happens because of the assignment -- this conversion can
    yield a trap representation and so produces undefined
    behavior; (2) a conversion to the narrow type happens when
    the value of the right hand side is stored, which again can
    yield a trap representation and produce undefined behavior;
    or, (3) the right hand side is converted to 'int' type, and
    there is no conversion to the narrow type, but storing the
    value into the too-narrow bitfield results in an exceptional
    condition, again producing undefined behavior. In each case
    the result of the undefined behavior could cause the
    expressions referencing s.flag to have the value 1.

    The s.flag expressions could also yield the value 1 without
    the presence of undefined behavior. The reason is that it's
    implementation-defined whether 'int' on a bitfield is the
    same as 'signed int' or 'unsigned int' (6.7.2 p5).
     
    Tim Rentsch, Sep 3, 2005
    #13
  14. Eric Sosman wrote:
    > Peter Nilsson wrote:
    > > Keith Thompson wrote:
    > > > The only allowed types for bit-fields are plain int, unsigned
    > > > int, signed int, and (C99 only) _Bool.

    > >
    > > Thanks for that.
    > >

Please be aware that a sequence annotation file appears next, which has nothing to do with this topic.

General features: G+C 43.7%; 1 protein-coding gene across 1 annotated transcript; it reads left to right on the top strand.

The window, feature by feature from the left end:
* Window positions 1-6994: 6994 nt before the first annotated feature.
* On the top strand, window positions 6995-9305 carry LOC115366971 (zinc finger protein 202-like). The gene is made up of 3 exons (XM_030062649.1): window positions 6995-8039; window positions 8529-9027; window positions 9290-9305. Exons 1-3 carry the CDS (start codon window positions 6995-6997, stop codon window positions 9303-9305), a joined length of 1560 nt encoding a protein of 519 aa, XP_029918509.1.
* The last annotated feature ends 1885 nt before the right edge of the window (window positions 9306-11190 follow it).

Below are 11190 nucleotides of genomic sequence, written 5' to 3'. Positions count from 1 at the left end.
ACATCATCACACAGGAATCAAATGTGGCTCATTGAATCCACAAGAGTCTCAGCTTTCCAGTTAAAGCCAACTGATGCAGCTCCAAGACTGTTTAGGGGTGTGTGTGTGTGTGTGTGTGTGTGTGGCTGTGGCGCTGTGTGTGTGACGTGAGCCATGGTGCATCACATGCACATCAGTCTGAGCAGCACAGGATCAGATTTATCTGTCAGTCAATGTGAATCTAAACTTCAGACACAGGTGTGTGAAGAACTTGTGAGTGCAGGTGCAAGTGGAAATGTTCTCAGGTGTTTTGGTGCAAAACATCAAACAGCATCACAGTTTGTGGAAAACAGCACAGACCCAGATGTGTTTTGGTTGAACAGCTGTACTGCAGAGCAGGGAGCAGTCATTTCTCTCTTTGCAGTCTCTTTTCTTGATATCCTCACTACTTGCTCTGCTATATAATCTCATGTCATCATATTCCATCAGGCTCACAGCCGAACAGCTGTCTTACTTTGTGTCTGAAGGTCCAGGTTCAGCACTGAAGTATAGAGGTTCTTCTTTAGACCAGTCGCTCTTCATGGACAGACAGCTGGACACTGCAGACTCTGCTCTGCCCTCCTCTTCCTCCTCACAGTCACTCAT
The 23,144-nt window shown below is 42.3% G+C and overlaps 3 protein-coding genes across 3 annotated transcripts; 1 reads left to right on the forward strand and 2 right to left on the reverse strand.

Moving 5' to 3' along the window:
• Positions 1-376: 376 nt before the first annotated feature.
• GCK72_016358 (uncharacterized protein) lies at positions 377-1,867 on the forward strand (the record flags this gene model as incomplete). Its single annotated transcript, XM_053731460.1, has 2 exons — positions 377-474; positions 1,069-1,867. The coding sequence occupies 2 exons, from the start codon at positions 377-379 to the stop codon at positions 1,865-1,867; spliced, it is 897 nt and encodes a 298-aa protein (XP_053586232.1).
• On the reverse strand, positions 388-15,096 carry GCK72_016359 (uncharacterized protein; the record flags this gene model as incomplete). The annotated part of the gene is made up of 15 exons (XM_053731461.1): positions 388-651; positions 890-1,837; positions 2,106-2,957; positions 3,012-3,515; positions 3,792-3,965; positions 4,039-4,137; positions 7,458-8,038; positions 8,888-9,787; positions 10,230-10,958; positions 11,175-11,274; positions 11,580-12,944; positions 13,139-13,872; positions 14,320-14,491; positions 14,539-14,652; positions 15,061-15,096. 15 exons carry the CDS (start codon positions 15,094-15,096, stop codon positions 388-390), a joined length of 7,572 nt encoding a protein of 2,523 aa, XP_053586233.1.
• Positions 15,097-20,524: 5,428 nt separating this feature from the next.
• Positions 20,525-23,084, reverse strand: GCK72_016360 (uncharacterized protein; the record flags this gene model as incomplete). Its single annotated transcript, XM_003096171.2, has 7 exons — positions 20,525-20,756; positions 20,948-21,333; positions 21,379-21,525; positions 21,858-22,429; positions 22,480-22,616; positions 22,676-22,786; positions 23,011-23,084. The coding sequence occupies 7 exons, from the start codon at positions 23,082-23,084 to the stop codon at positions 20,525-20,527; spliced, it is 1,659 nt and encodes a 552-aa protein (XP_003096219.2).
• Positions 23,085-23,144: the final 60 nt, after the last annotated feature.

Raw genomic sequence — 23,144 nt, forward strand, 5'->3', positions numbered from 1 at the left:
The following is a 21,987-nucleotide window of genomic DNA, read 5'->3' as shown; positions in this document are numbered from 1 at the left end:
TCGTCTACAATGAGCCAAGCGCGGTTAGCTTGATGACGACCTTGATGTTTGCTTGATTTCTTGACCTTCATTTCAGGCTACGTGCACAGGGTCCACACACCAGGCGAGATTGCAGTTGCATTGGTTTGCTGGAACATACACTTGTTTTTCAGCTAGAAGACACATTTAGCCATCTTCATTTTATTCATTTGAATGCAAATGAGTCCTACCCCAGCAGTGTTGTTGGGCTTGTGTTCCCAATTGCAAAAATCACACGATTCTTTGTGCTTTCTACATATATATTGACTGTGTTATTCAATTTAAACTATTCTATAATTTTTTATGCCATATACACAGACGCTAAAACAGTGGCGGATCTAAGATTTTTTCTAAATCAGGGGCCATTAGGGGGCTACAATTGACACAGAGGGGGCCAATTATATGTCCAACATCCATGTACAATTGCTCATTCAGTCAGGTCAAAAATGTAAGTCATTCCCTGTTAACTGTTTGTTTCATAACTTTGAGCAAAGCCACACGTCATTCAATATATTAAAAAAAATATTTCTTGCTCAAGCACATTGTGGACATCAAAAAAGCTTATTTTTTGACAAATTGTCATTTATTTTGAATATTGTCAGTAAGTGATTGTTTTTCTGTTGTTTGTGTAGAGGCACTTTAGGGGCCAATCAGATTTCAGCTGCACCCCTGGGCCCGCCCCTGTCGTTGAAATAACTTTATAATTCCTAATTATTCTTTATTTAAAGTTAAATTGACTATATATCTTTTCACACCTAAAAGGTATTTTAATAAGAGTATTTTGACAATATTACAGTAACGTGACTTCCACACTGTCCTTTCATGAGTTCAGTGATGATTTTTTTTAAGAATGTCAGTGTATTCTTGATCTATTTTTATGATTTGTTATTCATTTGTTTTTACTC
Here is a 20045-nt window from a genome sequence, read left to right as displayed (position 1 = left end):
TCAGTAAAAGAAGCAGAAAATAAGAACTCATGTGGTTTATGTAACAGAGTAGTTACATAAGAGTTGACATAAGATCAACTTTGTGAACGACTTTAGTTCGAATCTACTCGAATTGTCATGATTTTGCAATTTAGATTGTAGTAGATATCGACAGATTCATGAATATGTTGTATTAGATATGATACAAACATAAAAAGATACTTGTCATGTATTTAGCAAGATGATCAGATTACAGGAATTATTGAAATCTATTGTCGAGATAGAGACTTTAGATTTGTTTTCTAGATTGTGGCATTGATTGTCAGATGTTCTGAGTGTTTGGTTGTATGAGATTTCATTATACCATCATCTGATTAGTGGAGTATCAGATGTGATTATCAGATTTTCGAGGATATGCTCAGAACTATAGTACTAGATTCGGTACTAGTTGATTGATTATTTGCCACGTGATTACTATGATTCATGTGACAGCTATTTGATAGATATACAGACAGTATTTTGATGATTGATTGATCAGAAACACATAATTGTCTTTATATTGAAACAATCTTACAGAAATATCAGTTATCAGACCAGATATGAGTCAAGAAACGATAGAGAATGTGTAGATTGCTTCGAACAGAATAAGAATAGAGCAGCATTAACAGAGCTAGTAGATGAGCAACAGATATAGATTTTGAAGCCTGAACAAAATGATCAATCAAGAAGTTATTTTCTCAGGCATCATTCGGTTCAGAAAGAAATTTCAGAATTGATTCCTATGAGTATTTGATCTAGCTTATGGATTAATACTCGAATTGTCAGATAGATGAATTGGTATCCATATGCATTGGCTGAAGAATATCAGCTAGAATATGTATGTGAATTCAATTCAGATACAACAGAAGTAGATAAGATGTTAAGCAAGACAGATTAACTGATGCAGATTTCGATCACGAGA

> > I note though that C99 also includes "or some other
    > > implementation-defined type." Did any of the final C89/90/94/95
    > > include this too? [I notice that it's missing from the C89
    > > draft.]

    >
    > A given implementation is permitted to accept `wchar_t',
    > say, as a bit-field base type, and is not required to issue
    > a diagnostic if you use it.


    This seems a very round about way to answer my question. You seem
    to be implying 'yes, implementation defined bitfield types also
    made C90'. ;)

    <snip>

    --
    Peter
     
    Peter Nilsson, Sep 5, 2005
    #14
    1. Advertising

Want to reply to this thread or ask your own question?

It takes just 2 minutes to sign up (and it's free!). Just click the sign up button to choose a username and then you can ask your own questions on the forum.
Similar Threads
  1. kevin
    Replies:
    11
    Views:
    5,811
    Andrew McDonagh
    Jan 8, 2005
  2. heyo
    Replies:
    3
    Views:
    924
    Dan Pop
    Apr 1, 2004
  3. pete
    Replies:
    4
    Views:
    802
    Dan Pop
    Apr 2, 2004
  4. Wally Barnes
    Replies:
    3
    Views:
    530
    Wally Barnes
    Nov 20, 2008
  5. Sosuke

    Up casting and down casting

    Sosuke, Dec 20, 2009, in forum: C++
    Replies:
    2
    Views:
    569
    James Kanze
    Dec 20, 2009
Loading...

Share This Page